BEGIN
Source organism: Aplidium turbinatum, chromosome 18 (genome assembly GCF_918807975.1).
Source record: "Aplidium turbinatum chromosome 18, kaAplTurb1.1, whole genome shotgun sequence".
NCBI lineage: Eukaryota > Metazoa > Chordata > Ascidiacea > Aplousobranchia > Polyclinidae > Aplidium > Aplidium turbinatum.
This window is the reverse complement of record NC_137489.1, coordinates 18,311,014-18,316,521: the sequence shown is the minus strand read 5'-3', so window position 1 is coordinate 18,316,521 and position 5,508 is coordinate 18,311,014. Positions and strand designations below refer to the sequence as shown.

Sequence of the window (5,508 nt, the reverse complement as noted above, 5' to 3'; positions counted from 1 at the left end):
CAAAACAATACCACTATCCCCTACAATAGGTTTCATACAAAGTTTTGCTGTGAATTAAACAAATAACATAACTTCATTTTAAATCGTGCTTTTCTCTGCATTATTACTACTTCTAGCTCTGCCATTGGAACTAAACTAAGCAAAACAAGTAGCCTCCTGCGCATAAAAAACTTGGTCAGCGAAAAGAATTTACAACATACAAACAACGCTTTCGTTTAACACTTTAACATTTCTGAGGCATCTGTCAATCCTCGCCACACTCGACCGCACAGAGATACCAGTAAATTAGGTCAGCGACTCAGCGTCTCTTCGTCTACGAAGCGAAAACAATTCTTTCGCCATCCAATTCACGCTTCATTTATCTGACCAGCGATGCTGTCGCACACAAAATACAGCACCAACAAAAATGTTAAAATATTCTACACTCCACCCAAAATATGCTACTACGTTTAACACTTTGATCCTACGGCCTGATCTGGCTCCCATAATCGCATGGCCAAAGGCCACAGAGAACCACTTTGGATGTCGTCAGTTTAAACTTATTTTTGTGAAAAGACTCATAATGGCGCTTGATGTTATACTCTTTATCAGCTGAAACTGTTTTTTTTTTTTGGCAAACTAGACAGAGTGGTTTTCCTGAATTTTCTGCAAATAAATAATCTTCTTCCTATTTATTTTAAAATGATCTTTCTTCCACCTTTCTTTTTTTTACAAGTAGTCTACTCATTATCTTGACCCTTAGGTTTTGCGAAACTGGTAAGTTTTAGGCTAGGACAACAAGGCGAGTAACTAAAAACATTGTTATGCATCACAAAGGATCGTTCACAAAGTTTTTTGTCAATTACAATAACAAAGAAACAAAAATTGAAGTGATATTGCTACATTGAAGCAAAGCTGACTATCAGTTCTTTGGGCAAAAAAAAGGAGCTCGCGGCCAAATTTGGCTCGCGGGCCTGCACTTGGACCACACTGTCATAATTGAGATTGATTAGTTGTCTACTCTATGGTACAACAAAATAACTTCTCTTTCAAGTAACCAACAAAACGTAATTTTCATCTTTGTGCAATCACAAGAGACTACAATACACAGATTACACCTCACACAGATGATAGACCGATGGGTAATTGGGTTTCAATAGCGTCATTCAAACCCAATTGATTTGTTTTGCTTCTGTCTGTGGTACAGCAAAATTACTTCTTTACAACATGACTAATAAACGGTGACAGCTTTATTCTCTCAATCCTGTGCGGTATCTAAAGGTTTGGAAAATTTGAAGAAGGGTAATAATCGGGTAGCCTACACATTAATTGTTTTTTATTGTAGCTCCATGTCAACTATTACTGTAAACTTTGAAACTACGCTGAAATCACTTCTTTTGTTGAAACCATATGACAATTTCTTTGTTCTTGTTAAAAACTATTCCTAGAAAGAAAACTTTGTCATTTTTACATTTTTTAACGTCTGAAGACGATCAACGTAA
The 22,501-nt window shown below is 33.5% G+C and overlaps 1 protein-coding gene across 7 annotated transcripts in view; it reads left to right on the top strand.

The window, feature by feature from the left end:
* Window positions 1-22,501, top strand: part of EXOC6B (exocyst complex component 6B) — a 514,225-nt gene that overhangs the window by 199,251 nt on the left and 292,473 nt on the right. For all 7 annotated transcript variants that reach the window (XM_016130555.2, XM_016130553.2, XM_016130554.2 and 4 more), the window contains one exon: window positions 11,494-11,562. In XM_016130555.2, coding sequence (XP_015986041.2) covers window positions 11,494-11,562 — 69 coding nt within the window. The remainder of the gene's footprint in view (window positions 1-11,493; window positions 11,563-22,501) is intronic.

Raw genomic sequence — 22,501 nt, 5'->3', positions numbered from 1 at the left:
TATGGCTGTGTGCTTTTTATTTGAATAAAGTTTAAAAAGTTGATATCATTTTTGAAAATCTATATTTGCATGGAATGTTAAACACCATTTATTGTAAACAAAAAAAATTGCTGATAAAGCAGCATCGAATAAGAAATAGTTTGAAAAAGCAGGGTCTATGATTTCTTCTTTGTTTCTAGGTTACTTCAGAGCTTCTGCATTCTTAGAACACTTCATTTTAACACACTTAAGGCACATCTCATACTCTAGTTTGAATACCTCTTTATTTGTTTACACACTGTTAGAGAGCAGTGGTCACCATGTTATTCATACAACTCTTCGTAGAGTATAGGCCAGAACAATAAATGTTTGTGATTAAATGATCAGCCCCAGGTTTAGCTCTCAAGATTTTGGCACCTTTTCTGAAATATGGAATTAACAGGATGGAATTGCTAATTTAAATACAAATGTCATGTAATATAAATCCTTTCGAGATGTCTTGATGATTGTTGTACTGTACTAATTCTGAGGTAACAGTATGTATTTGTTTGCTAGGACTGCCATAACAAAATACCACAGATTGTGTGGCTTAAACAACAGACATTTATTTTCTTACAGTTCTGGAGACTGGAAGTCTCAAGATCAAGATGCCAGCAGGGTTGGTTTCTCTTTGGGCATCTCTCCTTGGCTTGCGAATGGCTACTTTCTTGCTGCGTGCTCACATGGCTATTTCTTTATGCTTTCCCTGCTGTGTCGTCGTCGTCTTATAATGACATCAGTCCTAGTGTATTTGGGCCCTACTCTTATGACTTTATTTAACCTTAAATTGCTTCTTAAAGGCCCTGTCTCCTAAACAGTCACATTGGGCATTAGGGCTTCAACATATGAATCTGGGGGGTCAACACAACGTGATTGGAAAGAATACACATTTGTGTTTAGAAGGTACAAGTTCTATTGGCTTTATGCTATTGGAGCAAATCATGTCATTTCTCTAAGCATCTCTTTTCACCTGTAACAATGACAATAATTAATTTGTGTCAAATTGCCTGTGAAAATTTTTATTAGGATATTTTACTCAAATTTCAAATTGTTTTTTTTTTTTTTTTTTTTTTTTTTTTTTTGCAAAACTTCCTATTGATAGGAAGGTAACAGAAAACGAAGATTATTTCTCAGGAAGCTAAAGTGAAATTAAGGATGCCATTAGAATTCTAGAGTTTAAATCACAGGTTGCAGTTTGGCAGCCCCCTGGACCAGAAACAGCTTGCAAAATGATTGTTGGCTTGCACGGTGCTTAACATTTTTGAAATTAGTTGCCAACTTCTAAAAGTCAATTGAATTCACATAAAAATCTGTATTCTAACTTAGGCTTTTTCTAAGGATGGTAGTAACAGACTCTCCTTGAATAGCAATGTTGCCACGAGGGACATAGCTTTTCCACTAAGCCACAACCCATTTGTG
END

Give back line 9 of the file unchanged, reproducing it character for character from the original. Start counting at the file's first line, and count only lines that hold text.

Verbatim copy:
* Window positions 1-22,501, top strand: part of EXOC6B (exocyst complex component 6B) — a 514,225-nt gene that overhangs the window by 199,251 nt on the left and 292,473 nt on the right. For all 7 annotated transcript variants that reach the window (XM_016130555.2, XM_016130553.2, XM_016130554.2 and 4 more), the window contains one exon: window positions 11,494-11,562. In XM_016130555.2, coding sequence (XP_015986041.2) covers window positions 11,494-11,562 — 69 coding nt within the window. The remainder of the gene's footprint in view (window positions 1-11,493; window positions 11,563-22,501) is intronic.